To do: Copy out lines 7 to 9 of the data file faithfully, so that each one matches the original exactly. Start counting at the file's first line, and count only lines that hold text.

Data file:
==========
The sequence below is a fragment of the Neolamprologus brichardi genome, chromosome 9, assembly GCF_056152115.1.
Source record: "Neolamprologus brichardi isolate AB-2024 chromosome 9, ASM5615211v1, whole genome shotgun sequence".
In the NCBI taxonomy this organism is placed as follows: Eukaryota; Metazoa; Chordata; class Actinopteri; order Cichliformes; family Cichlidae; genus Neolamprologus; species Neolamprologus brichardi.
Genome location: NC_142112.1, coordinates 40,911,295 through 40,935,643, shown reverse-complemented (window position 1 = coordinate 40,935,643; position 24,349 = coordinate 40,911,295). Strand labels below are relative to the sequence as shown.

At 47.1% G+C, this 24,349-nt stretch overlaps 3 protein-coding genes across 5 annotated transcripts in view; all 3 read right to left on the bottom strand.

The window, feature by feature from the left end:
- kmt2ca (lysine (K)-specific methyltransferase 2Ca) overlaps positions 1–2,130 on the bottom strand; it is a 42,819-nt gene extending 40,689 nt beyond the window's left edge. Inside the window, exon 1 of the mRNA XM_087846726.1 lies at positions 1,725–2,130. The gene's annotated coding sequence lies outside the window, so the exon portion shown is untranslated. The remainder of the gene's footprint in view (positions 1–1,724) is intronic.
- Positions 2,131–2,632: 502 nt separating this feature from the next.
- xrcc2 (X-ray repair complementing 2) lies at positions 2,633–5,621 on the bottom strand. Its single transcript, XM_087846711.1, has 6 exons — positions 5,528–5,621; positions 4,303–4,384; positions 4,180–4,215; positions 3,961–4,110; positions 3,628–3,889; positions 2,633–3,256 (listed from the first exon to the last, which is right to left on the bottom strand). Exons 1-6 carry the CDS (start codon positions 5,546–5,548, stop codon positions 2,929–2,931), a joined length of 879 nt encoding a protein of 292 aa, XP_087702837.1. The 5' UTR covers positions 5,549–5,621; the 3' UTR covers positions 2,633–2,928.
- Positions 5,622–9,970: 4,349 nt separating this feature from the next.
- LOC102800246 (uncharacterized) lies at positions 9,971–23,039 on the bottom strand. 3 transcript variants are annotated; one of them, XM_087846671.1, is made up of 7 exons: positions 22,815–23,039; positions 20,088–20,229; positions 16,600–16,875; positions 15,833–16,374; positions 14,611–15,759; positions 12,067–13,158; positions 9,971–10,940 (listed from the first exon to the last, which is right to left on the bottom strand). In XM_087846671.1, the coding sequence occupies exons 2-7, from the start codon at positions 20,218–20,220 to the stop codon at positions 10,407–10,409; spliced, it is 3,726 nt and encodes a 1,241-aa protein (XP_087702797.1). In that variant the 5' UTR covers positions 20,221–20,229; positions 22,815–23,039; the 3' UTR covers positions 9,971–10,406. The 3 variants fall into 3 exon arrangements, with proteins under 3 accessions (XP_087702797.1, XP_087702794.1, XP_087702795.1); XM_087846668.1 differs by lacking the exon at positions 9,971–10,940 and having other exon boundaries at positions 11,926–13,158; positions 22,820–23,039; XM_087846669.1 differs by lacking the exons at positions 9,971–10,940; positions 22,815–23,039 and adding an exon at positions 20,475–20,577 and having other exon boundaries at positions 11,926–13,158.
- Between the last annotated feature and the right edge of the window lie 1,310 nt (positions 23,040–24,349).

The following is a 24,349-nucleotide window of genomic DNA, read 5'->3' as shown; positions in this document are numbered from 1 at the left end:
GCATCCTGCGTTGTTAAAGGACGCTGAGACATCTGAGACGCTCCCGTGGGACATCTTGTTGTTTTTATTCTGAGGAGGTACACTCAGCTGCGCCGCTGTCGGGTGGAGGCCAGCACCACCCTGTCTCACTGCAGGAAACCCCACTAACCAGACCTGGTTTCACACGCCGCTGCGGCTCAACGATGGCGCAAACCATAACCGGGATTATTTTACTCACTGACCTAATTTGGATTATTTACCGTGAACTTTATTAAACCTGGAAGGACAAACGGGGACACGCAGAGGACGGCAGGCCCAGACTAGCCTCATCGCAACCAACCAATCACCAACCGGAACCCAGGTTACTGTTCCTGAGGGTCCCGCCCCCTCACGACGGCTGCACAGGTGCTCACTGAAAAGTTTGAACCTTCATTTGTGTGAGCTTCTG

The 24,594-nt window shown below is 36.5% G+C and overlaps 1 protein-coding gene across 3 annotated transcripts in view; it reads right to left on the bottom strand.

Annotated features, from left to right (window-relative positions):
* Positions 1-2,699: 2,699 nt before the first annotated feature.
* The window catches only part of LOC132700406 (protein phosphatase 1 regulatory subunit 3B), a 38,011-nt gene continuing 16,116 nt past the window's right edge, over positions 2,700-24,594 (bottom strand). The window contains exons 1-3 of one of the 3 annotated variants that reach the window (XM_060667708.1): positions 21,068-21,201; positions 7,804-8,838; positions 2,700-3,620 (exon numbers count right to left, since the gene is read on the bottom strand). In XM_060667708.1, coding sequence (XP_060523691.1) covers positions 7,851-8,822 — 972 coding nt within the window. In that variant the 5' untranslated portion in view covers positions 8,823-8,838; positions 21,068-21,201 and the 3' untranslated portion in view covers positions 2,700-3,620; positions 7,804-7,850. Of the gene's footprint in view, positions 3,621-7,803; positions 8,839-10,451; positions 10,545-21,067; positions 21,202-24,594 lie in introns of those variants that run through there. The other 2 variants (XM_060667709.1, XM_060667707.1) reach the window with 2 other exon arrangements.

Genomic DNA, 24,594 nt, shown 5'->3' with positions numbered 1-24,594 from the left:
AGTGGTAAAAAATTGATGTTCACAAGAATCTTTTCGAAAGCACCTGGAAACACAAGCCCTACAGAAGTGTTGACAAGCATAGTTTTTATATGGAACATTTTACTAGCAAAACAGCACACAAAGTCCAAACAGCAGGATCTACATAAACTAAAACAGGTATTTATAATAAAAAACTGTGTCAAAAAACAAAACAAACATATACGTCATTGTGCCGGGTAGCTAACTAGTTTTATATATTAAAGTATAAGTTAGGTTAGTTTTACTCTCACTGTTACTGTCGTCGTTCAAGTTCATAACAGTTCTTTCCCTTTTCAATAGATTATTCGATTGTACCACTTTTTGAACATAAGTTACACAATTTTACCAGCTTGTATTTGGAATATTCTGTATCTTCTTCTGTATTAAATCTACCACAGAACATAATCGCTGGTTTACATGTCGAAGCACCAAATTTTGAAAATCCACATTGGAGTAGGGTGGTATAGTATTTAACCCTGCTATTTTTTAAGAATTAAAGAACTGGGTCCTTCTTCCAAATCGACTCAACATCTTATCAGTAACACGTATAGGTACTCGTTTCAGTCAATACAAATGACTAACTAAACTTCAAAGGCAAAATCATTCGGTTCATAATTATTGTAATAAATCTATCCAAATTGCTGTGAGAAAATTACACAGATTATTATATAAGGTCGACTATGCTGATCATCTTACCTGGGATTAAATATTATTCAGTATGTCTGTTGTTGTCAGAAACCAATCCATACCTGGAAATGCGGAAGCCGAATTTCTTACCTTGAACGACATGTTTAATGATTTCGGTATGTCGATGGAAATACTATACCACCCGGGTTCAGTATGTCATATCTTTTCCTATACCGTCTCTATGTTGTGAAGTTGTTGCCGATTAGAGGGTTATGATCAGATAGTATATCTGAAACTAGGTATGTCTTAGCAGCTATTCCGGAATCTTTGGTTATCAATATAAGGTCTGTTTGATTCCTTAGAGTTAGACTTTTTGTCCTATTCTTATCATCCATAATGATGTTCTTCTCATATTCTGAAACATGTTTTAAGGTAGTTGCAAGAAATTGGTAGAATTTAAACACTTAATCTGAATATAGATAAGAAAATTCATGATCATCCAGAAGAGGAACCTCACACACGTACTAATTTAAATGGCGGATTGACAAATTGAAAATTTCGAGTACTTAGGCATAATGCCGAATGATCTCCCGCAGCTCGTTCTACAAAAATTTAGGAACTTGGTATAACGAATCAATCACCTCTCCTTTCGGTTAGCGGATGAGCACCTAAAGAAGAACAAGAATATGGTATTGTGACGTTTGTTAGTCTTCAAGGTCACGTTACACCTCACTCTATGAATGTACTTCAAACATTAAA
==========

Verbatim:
- kmt2ca (lysine (K)-specific methyltransferase 2Ca) overlaps positions 1–2,130 on the bottom strand; it is a 42,819-nt gene extending 40,689 nt beyond the window's left edge. Inside the window, exon 1 of the mRNA XM_087846726.1 lies at positions 1,725–2,130. The gene's annotated coding sequence lies outside the window, so the exon portion shown is untranslated. The remainder of the gene's footprint in view (positions 1–1,724) is intronic.
- Positions 2,131–2,632: 502 nt separating this feature from the next.
- xrcc2 (X-ray repair complementing 2) lies at positions 2,633–5,621 on the bottom strand. Its single transcript, XM_087846711.1, has 6 exons — positions 5,528–5,621; positions 4,303–4,384; positions 4,180–4,215; positions 3,961–4,110; positions 3,628–3,889; positions 2,633–3,256 (listed from the first exon to the last, which is right to left on the bottom strand). Exons 1-6 carry the CDS (start codon positions 5,546–5,548, stop codon positions 2,929–2,931), a joined length of 879 nt encoding a protein of 292 aa, XP_087702837.1. The 5' UTR covers positions 5,549–5,621; the 3' UTR covers positions 2,633–2,928.